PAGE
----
So last night - at the last minute - I discovered that someone I truly admire in the fashion industry, Mary Ping of Slow and Steady Wins the Race, would be part of a discussion at MOCA - Museum of Chinese in America. In terms of fashion, I share the philosophy behind Ping's brand Slow and Steady Wins the Race:
"Slow and Steady Wins the Race breaks the rule that fashion must constantly change. The work is seasonless and proves that good design elicits both an intellectual and emotional response that is ageless, cross-cultural — boundless."
Although the discussion was geared toward the impact of being Asian American on the creative process, I couldn't help but relate to Ping's upbringing which though filled with love and encouragement, was also filled with expectation. I grew up with a self-proclaimed "Steady Eddie" for a mother, who I have mentioned countless times encouraged me to take a very "safe" route in terms of a career and whose voice always rings in the back of my head...
"Honey, slow and steady wins the race."
Worlds, or words in this case, collided when I discovered Slow and Steady Wins the Race was looking for an intern back in 2009, a year after I had moved to NYC to pursue my career in fashion. I applied for the position with the following dramatic, yet very heartfelt at the time, email dated September 23, 2009 - which I was able to find this morning:
To Whom It May Concern:
I live by the words, "Slow and Steady Wins the Race," and have repeated them countless times during my past career as a fourth grade teacher and in my present endeavor as a fashion designer. I taught for 10 years, all the while knowing I wanted to design. And so, in true "slow and steady wins the race" style, I step by step planned my exodus from teaching and into the world of fashion.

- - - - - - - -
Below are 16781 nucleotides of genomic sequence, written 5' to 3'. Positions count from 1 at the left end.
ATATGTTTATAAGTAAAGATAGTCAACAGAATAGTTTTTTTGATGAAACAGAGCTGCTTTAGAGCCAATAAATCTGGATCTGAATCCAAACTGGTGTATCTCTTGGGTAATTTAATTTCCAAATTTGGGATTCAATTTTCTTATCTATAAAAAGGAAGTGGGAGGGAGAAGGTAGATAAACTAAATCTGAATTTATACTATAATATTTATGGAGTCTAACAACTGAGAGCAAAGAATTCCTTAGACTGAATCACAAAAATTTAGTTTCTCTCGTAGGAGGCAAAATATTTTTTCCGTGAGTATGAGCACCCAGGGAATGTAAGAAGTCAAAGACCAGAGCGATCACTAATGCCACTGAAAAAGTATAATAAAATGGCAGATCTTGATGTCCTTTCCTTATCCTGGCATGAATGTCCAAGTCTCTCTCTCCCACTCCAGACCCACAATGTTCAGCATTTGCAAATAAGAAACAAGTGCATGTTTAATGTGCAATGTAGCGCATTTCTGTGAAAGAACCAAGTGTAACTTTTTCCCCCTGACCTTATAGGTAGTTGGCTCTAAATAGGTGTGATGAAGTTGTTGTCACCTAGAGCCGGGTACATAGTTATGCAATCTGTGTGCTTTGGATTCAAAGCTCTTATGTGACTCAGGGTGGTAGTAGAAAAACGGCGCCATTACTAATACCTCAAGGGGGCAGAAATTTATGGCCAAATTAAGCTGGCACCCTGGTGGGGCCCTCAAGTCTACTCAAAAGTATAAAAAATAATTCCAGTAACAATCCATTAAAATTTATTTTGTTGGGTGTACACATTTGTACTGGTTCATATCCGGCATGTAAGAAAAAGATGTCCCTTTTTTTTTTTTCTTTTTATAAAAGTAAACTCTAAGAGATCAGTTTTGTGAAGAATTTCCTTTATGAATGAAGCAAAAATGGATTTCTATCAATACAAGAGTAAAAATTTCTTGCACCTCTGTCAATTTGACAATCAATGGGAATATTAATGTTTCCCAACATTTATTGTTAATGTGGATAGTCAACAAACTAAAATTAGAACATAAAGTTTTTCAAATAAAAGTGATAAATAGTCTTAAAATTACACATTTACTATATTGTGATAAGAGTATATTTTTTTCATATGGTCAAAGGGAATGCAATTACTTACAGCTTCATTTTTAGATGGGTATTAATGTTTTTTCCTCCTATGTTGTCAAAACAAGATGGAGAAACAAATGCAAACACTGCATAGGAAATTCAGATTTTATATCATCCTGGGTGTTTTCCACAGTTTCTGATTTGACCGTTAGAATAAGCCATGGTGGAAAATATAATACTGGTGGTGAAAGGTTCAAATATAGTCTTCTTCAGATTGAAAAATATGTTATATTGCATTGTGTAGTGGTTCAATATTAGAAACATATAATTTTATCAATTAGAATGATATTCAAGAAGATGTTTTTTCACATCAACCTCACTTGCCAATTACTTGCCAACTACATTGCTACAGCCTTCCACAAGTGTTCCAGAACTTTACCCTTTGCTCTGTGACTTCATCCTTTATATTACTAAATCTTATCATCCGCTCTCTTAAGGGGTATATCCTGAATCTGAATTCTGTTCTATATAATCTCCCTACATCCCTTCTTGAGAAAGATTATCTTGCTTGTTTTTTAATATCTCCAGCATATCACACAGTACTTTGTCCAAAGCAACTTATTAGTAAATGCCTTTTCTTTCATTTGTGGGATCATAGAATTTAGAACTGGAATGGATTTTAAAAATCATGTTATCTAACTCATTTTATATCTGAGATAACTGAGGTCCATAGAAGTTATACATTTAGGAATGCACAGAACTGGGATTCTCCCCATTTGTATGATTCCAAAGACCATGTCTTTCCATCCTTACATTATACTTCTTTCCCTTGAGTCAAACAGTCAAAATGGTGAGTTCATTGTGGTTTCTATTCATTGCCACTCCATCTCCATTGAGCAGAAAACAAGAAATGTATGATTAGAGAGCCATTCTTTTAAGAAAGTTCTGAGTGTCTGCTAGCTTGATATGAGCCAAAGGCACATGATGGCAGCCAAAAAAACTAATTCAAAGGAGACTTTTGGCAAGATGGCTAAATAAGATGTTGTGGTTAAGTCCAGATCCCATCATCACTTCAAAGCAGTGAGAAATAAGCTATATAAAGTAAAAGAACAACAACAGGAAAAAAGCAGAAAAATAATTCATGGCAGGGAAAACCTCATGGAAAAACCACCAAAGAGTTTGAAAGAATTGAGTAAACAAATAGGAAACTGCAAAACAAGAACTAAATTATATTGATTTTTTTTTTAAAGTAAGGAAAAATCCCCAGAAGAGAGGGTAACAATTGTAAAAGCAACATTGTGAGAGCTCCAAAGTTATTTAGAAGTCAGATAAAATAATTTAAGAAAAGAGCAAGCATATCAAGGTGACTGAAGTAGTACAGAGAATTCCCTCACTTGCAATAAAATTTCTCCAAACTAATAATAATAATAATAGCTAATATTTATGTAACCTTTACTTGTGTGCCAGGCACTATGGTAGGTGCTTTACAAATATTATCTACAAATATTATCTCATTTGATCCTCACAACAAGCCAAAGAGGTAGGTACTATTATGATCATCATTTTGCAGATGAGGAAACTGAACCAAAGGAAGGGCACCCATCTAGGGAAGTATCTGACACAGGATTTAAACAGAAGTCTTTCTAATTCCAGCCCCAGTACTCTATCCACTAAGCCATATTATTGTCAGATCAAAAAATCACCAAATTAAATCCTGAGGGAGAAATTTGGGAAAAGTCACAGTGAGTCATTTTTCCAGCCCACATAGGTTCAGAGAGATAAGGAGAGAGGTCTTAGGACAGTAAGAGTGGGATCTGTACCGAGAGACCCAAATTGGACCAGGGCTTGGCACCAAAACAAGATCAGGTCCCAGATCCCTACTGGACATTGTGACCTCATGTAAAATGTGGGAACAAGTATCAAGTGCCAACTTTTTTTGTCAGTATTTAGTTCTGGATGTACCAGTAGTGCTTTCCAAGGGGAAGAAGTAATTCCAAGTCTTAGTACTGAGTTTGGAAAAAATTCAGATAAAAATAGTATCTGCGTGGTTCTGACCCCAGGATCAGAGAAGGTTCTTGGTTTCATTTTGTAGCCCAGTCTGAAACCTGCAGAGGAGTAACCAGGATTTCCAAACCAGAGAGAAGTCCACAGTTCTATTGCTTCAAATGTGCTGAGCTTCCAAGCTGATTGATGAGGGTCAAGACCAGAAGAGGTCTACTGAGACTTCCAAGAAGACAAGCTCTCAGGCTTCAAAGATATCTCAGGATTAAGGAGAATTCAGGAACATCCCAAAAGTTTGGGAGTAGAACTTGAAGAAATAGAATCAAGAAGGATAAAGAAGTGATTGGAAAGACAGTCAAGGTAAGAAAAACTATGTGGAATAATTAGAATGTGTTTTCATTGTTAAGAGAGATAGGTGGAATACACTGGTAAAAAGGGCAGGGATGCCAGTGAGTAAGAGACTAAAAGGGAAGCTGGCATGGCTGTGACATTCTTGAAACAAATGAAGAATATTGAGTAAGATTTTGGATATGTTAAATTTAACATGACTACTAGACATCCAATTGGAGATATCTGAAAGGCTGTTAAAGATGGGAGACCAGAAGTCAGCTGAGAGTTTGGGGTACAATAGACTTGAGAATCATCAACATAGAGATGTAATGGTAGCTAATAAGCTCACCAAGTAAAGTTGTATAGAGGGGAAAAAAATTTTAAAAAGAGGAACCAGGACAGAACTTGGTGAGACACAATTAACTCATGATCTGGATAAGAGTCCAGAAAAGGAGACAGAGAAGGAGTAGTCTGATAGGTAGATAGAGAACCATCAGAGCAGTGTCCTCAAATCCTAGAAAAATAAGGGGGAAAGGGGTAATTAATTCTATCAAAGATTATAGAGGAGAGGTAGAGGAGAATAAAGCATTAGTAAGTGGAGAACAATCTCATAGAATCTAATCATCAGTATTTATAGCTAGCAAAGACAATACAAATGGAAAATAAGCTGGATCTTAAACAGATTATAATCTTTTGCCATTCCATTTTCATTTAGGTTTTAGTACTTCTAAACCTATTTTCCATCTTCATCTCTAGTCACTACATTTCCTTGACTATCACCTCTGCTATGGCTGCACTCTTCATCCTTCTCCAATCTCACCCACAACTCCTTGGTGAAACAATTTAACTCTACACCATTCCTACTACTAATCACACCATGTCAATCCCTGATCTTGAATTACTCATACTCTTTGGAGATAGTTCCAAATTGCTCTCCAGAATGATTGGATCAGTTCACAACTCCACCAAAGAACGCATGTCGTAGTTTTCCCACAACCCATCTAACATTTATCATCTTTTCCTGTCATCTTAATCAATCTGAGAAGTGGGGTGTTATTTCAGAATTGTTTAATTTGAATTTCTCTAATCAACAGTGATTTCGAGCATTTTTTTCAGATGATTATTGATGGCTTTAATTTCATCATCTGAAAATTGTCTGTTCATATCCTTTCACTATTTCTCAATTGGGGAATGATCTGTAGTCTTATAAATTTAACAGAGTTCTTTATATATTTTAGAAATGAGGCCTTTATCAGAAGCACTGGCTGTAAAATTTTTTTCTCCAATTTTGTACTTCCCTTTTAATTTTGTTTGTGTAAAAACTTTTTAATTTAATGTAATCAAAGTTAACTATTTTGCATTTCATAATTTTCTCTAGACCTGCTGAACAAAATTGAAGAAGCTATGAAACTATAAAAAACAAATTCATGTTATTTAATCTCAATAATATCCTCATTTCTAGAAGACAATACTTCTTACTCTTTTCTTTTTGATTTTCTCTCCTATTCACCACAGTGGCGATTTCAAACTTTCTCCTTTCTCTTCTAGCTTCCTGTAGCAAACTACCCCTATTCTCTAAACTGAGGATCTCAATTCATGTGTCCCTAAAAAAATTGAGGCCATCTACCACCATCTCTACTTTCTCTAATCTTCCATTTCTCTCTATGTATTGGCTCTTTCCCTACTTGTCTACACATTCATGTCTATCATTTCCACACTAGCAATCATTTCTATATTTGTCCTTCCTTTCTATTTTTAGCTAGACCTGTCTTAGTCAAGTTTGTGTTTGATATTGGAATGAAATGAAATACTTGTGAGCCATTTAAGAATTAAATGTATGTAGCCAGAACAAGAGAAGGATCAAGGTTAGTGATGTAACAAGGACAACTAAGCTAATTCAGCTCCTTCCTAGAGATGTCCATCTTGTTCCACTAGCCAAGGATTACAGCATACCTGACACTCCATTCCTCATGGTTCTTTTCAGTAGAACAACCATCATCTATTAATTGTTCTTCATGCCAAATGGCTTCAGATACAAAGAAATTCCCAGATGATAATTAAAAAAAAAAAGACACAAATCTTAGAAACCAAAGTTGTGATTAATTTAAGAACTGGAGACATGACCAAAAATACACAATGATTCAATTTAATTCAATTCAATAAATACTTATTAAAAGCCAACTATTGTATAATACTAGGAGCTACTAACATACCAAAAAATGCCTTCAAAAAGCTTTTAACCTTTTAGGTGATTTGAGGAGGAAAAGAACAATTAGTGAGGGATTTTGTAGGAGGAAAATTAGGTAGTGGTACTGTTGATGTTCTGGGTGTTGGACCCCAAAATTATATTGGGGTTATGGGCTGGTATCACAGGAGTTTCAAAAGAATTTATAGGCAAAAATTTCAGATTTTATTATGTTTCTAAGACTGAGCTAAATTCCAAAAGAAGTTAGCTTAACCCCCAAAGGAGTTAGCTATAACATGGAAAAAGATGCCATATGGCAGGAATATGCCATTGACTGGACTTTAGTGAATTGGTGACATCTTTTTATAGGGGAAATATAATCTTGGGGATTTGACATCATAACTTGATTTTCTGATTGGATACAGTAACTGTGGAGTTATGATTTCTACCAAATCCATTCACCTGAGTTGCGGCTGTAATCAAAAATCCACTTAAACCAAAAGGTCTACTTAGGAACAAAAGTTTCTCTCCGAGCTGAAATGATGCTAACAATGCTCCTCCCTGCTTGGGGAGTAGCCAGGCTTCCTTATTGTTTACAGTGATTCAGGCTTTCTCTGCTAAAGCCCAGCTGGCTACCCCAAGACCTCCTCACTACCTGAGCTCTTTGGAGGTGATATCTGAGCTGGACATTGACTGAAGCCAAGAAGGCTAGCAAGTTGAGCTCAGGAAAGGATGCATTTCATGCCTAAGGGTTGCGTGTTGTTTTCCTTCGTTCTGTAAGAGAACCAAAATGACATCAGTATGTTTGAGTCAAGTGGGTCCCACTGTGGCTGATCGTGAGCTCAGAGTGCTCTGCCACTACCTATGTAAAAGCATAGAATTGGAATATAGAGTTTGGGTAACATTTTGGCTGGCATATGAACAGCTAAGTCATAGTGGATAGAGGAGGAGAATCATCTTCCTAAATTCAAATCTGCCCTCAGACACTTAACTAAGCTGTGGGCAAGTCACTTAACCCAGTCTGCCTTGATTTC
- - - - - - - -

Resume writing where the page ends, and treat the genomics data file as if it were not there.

In the "fashion world" that is, and I am finding all of the drama (and then some) that I expected - but what I did not expect is to find is a label that shared my slow and steady roots. As I read your manifesto, I thought to myself, "Now, this is something I can really relate to." I, too, love the idea of developing piece by perfect piece and giving people simple, well-thought out pieces that will last a very long time and always be go-to items in a closet. That's how I dress - I have my very favorite basics that I wouldn't trade for anything.
Anyway, this note is turning into "long and lengthy," as opposed to slow and steady. I am attaching my resume - unsolicited, I know, but I want you to have it in case I fit anywhere within your label. My experience appears "cookie-cutter," but my ideas, passion and designs are not. Thank you for taking the time to read, and have a great day.
Mary did get back to me, but fortunately/unfortunately, I had already found a job as an assistant designer. Last night, as I listened to Mary speak in such an honest and lovely way about our industry, I was so impressed by her appreciation for the craft of making clothes, her advice to "never fight with fabric" and her reminder to find the fun and pleasure in fashion as it is a tough industry full of hard work. When asked if she could name a defining moment in her career, Mary referenced emails she has received throughout her career from those who love her pieces - I am hoping she has the same email she did back in 2009, so I can send her this link. Mary, not only do I have a savings plan in place for the only bag I will ever need, but I really look up to you as a thinker, problem solver, designer and woman.